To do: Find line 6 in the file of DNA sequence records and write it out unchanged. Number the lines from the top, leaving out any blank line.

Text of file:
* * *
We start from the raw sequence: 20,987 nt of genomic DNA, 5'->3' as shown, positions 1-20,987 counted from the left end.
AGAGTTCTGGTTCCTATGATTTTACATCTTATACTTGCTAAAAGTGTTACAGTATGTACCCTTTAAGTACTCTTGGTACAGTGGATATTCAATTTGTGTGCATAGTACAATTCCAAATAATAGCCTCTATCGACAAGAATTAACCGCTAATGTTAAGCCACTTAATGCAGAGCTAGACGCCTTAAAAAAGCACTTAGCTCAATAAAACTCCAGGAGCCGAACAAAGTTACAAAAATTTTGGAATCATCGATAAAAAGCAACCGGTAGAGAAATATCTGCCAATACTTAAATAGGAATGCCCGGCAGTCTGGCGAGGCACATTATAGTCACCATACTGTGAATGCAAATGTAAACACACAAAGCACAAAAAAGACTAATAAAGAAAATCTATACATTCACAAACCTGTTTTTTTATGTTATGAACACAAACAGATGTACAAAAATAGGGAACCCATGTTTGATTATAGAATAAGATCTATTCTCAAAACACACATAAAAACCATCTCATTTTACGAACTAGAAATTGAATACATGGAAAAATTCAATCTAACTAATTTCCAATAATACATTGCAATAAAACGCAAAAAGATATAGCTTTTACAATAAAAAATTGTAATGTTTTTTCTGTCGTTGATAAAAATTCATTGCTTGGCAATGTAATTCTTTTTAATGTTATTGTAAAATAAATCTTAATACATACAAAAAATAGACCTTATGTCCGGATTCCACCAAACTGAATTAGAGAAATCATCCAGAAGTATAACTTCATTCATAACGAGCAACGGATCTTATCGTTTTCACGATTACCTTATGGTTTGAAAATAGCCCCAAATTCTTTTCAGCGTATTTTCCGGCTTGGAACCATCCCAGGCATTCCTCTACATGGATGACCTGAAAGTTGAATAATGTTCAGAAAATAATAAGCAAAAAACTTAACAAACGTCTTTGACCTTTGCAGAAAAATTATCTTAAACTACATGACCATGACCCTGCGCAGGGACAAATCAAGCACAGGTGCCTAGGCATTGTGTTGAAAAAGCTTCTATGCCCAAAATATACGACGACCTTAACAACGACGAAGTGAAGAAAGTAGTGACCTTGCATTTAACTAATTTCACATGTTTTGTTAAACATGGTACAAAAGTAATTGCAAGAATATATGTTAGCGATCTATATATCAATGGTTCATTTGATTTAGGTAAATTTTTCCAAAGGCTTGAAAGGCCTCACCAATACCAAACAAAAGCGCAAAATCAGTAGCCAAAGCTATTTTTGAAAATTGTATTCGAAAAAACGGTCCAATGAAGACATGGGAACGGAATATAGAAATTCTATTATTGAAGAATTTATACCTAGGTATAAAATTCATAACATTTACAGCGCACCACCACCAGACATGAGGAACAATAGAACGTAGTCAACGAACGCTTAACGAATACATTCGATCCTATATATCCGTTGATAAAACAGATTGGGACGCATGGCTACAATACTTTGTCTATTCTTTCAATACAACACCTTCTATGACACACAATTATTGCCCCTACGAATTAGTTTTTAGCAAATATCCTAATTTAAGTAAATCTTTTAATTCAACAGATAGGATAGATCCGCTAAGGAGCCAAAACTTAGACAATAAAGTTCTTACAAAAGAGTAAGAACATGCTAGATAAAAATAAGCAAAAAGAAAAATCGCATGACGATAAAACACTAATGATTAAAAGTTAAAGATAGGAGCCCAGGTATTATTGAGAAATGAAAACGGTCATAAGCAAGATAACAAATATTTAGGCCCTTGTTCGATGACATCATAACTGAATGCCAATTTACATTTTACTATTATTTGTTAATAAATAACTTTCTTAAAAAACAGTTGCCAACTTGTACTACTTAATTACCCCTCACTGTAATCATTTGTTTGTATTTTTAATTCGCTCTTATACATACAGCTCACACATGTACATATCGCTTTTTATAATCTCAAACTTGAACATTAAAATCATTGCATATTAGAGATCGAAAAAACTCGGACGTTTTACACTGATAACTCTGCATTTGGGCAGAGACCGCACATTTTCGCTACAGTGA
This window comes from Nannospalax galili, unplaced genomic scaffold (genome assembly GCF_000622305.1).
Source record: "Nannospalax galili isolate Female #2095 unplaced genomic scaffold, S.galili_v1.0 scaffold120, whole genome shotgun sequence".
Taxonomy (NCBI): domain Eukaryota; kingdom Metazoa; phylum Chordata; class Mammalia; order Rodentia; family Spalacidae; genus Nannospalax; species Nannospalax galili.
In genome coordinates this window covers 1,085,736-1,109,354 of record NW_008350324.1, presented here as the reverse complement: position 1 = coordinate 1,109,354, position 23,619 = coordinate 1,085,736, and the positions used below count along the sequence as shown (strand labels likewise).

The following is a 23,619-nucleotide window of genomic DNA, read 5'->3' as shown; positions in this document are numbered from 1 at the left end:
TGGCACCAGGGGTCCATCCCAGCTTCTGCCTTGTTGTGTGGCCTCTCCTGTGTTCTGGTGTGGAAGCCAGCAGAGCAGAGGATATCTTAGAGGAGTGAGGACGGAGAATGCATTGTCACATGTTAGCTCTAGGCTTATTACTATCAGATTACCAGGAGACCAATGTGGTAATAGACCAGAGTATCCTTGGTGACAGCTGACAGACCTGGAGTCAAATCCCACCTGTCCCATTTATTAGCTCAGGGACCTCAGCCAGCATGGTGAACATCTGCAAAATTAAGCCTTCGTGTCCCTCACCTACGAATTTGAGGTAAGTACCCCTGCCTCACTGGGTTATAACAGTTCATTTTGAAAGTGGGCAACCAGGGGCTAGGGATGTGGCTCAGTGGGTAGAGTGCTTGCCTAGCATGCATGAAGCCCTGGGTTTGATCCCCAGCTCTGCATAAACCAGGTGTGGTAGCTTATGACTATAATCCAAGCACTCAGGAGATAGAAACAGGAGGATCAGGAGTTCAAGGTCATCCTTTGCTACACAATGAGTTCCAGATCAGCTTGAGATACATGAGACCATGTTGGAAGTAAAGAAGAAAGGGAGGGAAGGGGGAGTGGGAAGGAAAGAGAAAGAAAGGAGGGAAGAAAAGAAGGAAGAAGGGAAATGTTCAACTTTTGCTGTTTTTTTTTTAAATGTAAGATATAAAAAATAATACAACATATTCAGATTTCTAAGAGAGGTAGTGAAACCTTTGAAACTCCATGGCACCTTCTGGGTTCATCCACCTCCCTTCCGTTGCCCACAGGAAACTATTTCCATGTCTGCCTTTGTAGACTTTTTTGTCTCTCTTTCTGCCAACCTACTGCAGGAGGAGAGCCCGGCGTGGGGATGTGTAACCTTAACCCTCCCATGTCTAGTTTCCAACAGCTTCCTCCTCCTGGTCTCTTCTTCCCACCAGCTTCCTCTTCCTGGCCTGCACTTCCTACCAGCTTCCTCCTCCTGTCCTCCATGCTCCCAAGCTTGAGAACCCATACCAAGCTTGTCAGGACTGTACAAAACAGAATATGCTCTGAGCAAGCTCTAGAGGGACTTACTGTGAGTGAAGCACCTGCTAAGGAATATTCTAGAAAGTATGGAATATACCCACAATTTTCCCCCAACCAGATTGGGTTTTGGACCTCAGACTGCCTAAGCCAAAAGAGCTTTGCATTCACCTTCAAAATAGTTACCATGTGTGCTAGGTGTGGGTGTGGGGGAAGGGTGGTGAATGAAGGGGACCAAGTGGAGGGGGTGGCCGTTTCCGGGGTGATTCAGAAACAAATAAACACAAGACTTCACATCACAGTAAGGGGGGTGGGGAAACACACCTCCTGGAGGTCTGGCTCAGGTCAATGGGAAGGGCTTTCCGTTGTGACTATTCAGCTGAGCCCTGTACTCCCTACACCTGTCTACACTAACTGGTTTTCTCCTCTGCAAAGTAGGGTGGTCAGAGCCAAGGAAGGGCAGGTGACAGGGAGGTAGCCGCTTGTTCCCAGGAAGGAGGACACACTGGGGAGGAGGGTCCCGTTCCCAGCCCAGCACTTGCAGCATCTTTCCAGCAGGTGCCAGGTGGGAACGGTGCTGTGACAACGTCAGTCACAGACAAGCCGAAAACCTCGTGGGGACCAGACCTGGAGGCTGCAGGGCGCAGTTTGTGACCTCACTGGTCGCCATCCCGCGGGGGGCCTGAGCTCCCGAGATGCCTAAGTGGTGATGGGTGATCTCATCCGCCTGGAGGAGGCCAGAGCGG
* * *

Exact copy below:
In genome coordinates this window covers 1,085,736-1,109,354 of record NW_008350324.1, presented here as the reverse complement: position 1 = coordinate 1,109,354, position 23,619 = coordinate 1,085,736, and the positions used below count along the sequence as shown (strand labels likewise).